, Gaithersburg, MD, USA) was added. Following a 30-min incubation, the
plates were washed and 100 µl/well of ABTS substrate [2,2′-azino-bis-(3-benzthiazoline-6-sulphonic acid)] (KPL) was added. Colour development was stopped after 30 min by the addition of 50 µl/well of 1% sodium dodecyl sulphate (SDS) (Sigma-Aldrich). The light absorption at 415 nm was measured with a Bioassay HTS 7000 plate reader (PerkinElmer, Waltham, MA, USA). Data analysis was perormed with spss version 11·5 (SPSS Inc., Chicago, IL, USA). CYC202 order Analysis of variance with Tukey’s post-hoc test was used to detect differences in continuous variables across groups controlling for assay date. Pearson’s correlation coefficient Dorsomorphin nmr was used to study the relationship between
numeric variables. The t-test or the non-parametric Mann–Whitney rank sum test were used to test for differences between the means of two groups. Differences were considered statistically significant if P < 0·05. All tests were two-tailed. Of 344 individuals recruited in the cross-sectional study we selected 72 individuals with either low (between 253–388 copies/red cell), medium (443–579 copies per red cell) or high (581–1125 copies per red cell) red cell CR1 expression (Fig. 1a). Because the red cell CR1 level determines the IC binding capacity, we measured this parameter in each individual. There was no significant difference in the IC binding capacity between low and medium CR1 expressors (Fig. 1b). However, the IC binding capacity correlated well with the CR1 level (Fig. 1c). We confirmed that IC-dependent TNF-α production by macrophages is inhibited by Fc fragments, and therefore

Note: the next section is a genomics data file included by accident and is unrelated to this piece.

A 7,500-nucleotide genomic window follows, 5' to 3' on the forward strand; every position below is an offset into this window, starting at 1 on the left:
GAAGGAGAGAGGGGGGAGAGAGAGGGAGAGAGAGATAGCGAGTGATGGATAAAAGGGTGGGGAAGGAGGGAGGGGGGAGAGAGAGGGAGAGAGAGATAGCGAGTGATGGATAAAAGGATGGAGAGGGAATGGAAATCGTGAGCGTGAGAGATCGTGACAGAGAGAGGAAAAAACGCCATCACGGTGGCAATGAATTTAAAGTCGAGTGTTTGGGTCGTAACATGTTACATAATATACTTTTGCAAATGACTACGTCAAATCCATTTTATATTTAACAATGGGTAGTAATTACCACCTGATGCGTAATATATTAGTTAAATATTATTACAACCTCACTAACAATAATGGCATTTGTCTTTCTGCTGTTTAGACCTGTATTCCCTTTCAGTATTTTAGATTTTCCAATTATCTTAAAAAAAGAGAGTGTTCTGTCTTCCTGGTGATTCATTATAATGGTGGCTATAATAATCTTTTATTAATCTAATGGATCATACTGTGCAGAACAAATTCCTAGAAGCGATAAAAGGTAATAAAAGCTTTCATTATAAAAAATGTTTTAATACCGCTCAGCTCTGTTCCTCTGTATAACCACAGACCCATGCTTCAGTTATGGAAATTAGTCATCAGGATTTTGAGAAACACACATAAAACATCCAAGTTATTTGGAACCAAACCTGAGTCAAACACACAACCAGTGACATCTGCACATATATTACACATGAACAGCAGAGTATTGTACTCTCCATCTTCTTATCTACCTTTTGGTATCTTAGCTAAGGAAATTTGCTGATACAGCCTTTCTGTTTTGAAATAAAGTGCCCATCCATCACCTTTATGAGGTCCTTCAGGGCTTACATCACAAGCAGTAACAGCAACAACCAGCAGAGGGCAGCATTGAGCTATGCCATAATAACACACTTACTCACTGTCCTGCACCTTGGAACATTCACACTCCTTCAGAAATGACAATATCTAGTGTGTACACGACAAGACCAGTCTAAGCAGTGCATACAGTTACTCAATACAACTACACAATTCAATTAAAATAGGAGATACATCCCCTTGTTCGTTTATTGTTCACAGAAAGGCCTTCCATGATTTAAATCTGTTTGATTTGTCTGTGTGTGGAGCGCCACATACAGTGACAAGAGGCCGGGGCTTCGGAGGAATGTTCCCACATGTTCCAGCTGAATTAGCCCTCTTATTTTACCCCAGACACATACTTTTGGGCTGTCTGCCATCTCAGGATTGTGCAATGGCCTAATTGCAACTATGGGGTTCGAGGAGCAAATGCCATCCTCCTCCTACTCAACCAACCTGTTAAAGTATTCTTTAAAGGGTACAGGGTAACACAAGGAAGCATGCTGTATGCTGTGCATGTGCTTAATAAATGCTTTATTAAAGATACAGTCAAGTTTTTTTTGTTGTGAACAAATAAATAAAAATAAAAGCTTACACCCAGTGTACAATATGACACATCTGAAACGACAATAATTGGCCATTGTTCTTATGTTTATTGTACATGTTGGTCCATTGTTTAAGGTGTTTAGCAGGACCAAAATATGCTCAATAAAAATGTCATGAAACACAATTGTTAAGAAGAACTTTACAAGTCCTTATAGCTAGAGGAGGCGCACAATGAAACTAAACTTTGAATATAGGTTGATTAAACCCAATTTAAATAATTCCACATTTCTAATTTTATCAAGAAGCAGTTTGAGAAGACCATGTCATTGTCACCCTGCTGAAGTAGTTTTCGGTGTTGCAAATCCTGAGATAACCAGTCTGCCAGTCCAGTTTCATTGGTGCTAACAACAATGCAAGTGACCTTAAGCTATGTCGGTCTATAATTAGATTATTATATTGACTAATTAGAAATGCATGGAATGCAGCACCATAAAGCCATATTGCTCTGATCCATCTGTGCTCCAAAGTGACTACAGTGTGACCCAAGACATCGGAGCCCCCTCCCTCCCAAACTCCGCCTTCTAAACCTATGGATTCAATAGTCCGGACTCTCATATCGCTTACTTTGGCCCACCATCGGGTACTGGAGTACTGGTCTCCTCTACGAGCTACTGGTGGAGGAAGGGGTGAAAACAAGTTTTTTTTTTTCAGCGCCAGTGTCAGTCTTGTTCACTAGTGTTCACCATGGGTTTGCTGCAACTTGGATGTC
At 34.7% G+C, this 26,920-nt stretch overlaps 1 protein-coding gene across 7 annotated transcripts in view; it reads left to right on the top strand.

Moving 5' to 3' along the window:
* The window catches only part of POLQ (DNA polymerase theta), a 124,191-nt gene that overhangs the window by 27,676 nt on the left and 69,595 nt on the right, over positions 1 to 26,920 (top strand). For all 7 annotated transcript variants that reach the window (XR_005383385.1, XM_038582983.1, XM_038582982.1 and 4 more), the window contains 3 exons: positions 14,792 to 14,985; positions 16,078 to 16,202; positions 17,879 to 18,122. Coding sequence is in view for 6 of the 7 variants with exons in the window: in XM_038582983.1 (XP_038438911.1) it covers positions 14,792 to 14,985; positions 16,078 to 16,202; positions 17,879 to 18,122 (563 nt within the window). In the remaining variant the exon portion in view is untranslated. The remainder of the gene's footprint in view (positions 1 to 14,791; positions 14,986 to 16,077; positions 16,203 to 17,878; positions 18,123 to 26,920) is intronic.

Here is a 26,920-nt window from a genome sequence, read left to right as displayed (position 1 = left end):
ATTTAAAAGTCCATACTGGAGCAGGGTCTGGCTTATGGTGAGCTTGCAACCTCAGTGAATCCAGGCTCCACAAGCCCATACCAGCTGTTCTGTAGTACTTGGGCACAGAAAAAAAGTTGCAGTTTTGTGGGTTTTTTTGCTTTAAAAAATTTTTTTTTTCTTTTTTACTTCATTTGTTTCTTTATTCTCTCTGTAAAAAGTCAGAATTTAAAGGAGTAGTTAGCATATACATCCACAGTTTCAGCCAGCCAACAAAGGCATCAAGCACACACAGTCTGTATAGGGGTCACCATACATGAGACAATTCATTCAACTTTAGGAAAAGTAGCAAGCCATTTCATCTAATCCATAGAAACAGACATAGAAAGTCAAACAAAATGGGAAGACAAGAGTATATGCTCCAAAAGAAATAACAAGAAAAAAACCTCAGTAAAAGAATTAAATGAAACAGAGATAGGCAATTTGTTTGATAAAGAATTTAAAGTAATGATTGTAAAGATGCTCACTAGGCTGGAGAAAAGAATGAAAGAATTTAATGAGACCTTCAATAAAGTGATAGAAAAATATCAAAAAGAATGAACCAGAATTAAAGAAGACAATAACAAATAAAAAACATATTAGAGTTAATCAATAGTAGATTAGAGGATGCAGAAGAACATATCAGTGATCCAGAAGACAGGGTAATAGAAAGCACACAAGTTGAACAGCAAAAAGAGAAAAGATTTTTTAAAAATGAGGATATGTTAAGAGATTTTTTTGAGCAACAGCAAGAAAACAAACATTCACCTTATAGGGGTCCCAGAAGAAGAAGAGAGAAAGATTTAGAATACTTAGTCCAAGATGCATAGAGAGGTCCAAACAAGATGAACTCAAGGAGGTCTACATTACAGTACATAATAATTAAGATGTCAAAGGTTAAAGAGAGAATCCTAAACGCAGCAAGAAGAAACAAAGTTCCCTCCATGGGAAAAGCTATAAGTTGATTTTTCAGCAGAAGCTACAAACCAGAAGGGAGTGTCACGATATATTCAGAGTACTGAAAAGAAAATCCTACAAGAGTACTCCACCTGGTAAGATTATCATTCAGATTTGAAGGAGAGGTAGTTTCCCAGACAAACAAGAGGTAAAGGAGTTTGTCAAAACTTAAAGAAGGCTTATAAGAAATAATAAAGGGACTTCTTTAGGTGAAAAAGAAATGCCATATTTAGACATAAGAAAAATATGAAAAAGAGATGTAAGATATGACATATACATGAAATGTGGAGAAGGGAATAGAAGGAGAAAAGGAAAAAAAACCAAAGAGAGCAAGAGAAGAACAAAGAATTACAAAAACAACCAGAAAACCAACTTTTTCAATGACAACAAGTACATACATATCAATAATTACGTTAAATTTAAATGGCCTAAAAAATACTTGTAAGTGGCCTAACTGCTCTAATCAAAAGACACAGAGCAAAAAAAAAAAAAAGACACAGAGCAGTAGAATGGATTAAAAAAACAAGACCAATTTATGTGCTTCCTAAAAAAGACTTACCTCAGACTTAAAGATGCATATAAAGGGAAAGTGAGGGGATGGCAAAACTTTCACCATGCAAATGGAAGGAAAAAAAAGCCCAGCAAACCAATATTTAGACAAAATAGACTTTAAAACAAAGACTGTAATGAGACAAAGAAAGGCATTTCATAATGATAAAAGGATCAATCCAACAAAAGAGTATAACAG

it is dependent on Fcγ receptors (Fig. 2a). We then set out to investigate whether binding of free opsonized ICs to erythrocytes leads to inhibition of the IC-mediated stimulation of macrophages and whether, conversely, IC-loaded erythrocytes can stimulate macrophages to release TNF-α. As can be seen in Fig. 2b, incubation of red cells with opsonized ICs inhibited the production of TNF-α by the macrophages (P < 0·001) and IC-loaded erythrocytes stimulated production of TNF-α compared to non-IC bearing erythrocytes (P < 0·001). To understand the influence of red cell G protein-coupled receptor kinase CR1 expression level on their inhibitory and stimulatory capacity we analysed the above data by CR1 expression level. Medium and high CR1-expressing red cells were more effective at inhibiting the IC-mediated stimulation of macrophages than low CR1-expressing erythrocytes (Fig. 3a). However, there was no significant difference between medium and high CR1-expressing erythrocytes. We observed no significant difference in the ability of IC-loaded erythrocytes with different CR1 expression level to stimulate TNF-α production from macrophages (Fig. 3b).